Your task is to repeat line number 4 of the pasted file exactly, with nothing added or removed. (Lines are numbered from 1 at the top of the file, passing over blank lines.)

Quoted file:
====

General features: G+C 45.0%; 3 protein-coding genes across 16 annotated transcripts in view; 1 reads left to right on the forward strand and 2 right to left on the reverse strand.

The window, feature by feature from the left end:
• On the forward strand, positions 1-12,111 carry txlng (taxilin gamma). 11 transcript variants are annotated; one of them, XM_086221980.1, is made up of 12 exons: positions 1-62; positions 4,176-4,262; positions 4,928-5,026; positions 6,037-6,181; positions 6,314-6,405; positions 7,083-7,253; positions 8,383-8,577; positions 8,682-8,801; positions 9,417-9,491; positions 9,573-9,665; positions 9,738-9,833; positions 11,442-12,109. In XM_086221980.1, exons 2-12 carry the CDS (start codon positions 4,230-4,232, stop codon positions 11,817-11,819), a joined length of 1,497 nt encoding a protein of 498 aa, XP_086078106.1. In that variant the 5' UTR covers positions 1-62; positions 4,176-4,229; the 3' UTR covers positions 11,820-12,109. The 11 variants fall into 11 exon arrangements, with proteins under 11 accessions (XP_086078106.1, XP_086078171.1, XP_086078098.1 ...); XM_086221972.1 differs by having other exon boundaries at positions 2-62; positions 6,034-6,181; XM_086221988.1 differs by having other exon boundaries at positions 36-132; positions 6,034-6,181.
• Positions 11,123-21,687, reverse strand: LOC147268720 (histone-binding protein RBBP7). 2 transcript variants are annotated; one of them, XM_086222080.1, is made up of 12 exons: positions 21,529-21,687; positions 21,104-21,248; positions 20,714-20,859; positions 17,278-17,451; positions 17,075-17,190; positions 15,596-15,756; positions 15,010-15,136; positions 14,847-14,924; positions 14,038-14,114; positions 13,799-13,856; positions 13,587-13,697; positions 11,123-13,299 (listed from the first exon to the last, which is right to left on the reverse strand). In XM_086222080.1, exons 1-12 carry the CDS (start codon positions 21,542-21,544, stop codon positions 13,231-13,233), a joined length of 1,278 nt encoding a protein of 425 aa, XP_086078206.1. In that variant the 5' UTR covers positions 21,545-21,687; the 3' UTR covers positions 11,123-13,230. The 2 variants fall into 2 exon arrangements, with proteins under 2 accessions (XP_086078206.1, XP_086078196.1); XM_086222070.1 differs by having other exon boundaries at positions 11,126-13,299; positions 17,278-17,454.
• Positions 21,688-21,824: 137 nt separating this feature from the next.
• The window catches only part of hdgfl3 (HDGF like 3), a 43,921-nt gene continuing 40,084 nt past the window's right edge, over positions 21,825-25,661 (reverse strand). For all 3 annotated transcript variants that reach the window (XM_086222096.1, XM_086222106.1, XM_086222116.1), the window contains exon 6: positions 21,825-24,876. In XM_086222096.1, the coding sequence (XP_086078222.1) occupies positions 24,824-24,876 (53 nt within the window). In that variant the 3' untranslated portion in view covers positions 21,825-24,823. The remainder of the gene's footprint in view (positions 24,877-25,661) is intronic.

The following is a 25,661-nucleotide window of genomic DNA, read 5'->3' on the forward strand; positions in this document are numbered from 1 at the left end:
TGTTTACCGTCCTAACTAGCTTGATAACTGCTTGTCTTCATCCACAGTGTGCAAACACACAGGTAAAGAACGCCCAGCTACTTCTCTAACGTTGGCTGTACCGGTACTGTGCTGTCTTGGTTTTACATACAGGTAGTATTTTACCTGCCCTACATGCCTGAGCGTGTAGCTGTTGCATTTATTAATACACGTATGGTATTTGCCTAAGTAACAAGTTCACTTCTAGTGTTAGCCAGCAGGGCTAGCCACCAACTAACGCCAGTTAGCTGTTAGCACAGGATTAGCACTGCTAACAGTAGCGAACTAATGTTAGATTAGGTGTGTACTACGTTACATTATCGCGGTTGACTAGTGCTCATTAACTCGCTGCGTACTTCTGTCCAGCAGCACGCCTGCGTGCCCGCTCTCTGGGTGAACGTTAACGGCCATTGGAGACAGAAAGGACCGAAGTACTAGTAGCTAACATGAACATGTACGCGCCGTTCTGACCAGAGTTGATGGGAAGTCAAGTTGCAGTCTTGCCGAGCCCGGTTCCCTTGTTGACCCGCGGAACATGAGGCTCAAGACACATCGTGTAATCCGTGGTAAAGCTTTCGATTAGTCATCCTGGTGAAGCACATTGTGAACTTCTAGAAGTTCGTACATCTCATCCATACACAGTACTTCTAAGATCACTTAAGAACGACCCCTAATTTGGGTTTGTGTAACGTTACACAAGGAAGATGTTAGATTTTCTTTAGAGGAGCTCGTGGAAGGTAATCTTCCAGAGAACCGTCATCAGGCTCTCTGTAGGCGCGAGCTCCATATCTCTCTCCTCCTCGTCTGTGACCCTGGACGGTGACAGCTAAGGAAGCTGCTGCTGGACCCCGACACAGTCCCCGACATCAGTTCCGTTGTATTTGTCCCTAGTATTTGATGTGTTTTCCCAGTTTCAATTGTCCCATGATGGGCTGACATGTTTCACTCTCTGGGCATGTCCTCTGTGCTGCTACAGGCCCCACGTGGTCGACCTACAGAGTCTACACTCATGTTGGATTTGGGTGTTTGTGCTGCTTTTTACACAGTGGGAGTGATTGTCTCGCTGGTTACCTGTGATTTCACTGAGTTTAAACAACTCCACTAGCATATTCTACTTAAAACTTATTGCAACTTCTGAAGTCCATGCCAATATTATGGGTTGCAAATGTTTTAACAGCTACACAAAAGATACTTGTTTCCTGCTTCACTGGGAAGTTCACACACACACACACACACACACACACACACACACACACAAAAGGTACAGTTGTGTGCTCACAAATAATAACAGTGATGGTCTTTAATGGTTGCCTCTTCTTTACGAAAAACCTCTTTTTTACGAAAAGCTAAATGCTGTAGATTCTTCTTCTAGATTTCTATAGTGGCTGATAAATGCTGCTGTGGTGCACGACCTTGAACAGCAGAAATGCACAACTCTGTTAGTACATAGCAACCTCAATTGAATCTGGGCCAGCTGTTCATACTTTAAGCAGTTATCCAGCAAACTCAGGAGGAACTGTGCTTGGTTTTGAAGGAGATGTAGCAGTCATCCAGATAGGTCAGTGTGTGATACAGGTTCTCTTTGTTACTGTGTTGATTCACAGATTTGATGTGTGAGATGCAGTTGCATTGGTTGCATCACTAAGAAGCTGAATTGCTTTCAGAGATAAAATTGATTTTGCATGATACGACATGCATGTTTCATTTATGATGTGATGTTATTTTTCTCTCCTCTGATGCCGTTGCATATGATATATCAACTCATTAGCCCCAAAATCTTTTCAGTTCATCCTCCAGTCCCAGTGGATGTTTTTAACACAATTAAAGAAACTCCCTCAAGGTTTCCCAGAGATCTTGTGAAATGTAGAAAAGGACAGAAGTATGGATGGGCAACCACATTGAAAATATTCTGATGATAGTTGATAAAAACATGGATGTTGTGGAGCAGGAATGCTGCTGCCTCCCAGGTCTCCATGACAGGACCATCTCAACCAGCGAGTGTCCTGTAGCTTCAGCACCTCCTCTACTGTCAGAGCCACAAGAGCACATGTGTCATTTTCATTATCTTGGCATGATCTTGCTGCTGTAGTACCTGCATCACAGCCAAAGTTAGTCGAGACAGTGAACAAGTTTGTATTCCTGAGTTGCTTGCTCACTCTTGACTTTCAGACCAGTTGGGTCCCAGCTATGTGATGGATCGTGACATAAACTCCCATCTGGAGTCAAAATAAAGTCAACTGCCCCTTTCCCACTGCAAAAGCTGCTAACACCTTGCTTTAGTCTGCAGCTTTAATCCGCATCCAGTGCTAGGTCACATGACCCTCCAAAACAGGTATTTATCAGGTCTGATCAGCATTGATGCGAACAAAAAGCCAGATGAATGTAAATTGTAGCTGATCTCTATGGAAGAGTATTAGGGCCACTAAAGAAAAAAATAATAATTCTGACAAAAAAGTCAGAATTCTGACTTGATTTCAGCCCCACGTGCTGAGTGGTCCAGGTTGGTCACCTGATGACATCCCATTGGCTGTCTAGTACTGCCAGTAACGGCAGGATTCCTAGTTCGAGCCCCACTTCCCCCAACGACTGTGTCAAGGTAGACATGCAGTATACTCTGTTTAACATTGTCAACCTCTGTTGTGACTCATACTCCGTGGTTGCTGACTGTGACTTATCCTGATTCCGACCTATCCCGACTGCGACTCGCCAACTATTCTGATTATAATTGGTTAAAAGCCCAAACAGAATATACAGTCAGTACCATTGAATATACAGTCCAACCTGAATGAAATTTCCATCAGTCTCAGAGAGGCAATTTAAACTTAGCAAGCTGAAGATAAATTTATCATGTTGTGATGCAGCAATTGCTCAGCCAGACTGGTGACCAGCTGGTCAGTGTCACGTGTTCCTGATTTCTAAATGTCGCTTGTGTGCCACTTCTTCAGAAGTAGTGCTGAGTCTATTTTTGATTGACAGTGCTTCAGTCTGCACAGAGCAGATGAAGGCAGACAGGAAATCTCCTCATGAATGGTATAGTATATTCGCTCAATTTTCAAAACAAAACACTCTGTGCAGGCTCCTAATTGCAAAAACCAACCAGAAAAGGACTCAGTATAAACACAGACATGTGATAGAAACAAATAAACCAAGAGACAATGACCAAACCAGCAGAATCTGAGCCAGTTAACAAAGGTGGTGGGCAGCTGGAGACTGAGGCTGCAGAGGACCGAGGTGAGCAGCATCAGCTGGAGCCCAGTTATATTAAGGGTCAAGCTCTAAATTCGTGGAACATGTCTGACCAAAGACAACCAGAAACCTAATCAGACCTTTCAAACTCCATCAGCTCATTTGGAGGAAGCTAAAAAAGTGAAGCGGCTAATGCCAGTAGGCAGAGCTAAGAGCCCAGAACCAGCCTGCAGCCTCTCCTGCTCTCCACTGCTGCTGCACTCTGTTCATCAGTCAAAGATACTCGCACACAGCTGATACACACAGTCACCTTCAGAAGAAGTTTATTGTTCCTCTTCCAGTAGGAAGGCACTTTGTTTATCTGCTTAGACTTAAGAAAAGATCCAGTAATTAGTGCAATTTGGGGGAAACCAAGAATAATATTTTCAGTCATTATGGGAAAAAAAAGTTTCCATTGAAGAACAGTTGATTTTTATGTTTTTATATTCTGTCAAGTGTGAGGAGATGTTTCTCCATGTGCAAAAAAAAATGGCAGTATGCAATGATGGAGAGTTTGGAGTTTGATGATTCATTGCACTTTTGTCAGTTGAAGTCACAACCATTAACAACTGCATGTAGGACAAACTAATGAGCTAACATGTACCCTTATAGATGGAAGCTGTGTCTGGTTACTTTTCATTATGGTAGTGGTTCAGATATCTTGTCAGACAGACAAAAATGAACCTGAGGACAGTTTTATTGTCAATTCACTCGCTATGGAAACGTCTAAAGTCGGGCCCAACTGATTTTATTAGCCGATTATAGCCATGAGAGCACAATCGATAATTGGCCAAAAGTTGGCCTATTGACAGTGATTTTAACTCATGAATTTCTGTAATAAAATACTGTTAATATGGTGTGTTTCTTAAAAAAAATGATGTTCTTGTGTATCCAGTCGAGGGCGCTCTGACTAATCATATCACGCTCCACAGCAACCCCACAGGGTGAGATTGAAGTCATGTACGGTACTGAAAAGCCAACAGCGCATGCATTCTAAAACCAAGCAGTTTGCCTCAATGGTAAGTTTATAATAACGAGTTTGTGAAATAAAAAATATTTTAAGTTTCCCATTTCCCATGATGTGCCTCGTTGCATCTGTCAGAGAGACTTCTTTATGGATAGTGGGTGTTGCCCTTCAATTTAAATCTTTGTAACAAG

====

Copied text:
• Positions 11,123-21,687, reverse strand: LOC147268720 (histone-binding protein RBBP7). 2 transcript variants are annotated; one of them, XM_086222080.1, is made up of 12 exons: positions 21,529-21,687; positions 21,104-21,248; positions 20,714-20,859; positions 17,278-17,451; positions 17,075-17,190; positions 15,596-15,756; positions 15,010-15,136; positions 14,847-14,924; positions 14,038-14,114; positions 13,799-13,856; positions 13,587-13,697; positions 11,123-13,299 (listed from the first exon to the last, which is right to left on the reverse strand). In XM_086222080.1, exons 1-12 carry the CDS (start codon positions 21,542-21,544, stop codon positions 13,231-13,233), a joined length of 1,278 nt encoding a protein of 425 aa, XP_086078206.1. In that variant the 5' UTR covers positions 21,545-21,687; the 3' UTR covers positions 11,123-13,230. The 2 variants fall into 2 exon arrangements, with proteins under 2 accessions (XP_086078206.1, XP_086078196.1); XM_086222070.1 differs by having other exon boundaries at positions 11,126-13,299; positions 17,278-17,454.